Slogan and greetingEdit

The pioneers' slogan was Für Frieden und Sozialismus seid bereit – Immer bereit" ("For peace and socialism be ready – always ready"). This was usually shortened to "Be ready - always ready". This was recited at the raising of the flag. One person said the first part, "Be ready!": this was usually the pioneer leader, the teacher or the head of the local pioneer group. The pioneers all answered "Always ready", stiffening their right hand and placing it against their forehead with the thumb closest and their little finger facing skywards.[12]


Uniform of the Young Pioneers, worn by both boys and girls

The pioneers' uniform consisted of white shirts and blouses bought by their parents, along with blue trousers or skirts until the 1970s and on special occasions. But often the only thing worn was the most important sign of the future socialist – the triangular necktie. At first this was blue, but from 1973, the Thälmann pioneers wore a red necktie like the pioneers in the Soviet Union, while the Young Pioneers kept the blue one. Pioneers wore their uniforms at political events and state holidays such as the workers' demonstrations on May Day, as well as at school festivals and pioneer events.[13]


Membership in both the Young Pioneers and the Thälmann Pioneers was voluntary – membership was not required. However, it was seen as a matter of course by the state (and thus the schools) as well as by some parents. Most children simply followed the crowd, and nearly all children in each school class joined, although there were always some who did not do so, for example because they were religious or simply did not want to.

Opinions differ as to whether or not it was a disadvantage to refuse to join the organisation. Some people claim that they were shut out of organised events, but others say that they were allowed to take part in anything which interested them. In any case, at least one year's membership of the Young Pioneers was required to be allowed to join the Thälmann pioneers, and membership in the Thälmann pioneers was necessary to join the FDJ. Some people who did not join the FDJ later found it hard to follow the university course of their choice, or to travel as freely as others.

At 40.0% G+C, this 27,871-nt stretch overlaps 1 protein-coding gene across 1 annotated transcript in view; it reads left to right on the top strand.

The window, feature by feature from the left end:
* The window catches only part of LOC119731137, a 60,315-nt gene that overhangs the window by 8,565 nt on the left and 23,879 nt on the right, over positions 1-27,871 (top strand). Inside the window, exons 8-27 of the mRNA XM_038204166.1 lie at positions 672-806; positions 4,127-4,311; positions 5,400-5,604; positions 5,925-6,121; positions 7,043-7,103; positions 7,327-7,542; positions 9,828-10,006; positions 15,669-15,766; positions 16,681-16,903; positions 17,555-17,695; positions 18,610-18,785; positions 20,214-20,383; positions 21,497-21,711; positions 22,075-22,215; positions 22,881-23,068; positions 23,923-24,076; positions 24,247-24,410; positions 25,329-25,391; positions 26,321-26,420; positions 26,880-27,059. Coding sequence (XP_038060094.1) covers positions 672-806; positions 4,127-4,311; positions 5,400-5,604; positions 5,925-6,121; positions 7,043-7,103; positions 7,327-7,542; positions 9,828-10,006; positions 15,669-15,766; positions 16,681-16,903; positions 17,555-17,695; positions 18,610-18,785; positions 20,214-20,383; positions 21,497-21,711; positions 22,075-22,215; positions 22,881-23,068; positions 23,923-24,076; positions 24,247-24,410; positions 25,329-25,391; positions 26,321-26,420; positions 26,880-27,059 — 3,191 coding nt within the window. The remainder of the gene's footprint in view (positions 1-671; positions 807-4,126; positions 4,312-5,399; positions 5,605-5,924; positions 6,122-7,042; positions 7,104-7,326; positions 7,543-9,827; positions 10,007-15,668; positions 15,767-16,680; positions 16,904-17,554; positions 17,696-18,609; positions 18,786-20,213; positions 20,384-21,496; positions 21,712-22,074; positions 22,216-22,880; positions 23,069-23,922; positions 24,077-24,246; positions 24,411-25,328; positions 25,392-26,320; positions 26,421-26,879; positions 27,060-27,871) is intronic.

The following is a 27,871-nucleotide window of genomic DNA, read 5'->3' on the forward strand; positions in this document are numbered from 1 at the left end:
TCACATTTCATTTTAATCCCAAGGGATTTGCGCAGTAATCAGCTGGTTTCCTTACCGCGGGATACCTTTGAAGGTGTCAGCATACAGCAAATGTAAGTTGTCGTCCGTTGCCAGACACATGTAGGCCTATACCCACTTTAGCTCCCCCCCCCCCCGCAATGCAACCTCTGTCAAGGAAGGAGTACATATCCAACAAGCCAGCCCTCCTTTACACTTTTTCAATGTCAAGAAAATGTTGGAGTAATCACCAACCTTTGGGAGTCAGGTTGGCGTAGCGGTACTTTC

Registration as a member took place on 13 December, the day the organisation was founded in 1948; usually those joining the Young Pioneers were aged 6 and those joining the Thälmann pioneers aged 10.


The Pioneer songs were sung at any opportunity, including the following titles:

  • Wir tragen die Blaue Fahne – We carry the blue flag
  • Unser kleiner Trompeter – Our little trumpeter
  • Thälmann-Lied – Thälmann song
  • Pioniermarsch – Pioneers' March
  • Der Volkspolizist – The People's Policeman
  • Jetzt bin ich Junger Pionier – Now I am a Young Pioneer
  • Unsere Heimat – Our Heimat
  • Die Heimat hat sich schön gemacht – Our Homeland has smartened itself up
  • Auf zum Sozialismus – Onwards to Socialism
  • Kleine weiße Friedenstaube – Little White Dove of Peace
  • Lied der jungen Naturforscher – Song of the Young Nature Researchers
  • Wenn Mutti früh zur Arbeit geht – When Mother Goes to Work in the Morning
  • Gute Freunde – Good Friends
  • Hab'n Se nicht noch Altpapier – Got Any Waste Paper?
  • Pioniere voran! – Onwards, Pioneers!
  • Laßt Euch grüßen, Pioniere – Greetings, Pioneers
  • Immer lebe die SonneMay There Always Be Sunshine
  • Friede auf unserer Erde – Peace on our Earth


VII. Pioneer Meeting in Dresden 1982
A paper recycling drive in October 1972 to fund the 1973 World Festival of Youth and Students in East Berlin.